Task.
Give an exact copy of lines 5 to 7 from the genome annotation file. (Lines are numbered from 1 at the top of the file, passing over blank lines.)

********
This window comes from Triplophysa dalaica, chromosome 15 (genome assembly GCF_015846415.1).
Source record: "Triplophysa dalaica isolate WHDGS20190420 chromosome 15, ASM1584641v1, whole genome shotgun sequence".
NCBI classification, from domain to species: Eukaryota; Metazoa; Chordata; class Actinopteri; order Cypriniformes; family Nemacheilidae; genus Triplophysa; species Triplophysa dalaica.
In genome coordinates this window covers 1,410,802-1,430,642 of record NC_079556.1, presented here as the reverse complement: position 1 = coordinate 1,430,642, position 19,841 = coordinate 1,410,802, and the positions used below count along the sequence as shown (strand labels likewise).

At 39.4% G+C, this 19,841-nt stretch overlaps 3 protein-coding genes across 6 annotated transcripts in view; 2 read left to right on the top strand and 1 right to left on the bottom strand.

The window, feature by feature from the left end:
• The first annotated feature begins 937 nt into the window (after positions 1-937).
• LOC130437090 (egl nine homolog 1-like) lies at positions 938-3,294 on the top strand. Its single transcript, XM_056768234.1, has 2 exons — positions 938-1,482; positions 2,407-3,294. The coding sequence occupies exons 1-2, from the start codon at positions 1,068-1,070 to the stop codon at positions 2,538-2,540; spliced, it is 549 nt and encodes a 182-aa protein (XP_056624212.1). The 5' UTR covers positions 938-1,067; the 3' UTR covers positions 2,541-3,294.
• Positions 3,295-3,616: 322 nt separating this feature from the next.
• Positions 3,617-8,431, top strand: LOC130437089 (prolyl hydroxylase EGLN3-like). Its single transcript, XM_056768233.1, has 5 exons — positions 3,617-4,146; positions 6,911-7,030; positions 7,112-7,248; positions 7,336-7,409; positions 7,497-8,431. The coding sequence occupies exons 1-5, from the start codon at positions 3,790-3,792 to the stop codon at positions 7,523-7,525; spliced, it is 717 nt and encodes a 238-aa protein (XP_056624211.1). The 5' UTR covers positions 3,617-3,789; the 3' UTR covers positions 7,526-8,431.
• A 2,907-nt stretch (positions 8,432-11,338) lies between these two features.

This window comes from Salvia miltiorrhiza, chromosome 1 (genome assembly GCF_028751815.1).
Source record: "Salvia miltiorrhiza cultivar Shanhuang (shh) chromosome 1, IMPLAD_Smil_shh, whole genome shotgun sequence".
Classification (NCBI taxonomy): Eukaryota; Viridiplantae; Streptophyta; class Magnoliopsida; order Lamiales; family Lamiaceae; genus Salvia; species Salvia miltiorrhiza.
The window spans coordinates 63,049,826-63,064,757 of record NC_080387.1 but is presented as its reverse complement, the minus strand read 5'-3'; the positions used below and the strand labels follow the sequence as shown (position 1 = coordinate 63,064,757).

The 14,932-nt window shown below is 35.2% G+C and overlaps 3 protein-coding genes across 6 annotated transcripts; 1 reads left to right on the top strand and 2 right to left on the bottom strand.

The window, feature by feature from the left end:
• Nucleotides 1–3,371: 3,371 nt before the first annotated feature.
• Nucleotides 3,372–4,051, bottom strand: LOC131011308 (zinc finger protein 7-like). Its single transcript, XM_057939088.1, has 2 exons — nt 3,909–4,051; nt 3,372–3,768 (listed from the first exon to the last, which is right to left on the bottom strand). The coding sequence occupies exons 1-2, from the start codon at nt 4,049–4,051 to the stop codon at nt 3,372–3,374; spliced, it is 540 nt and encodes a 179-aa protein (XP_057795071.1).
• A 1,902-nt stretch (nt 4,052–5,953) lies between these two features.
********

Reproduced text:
At 39.4% G+C, this 19,841-nt stretch overlaps 3 protein-coding genes across 6 annotated transcripts in view; 2 read left to right on the top strand and 1 right to left on the bottom strand.

The window, feature by feature from the left end:
• The first annotated feature begins 937 nt into the window (after positions 1-937).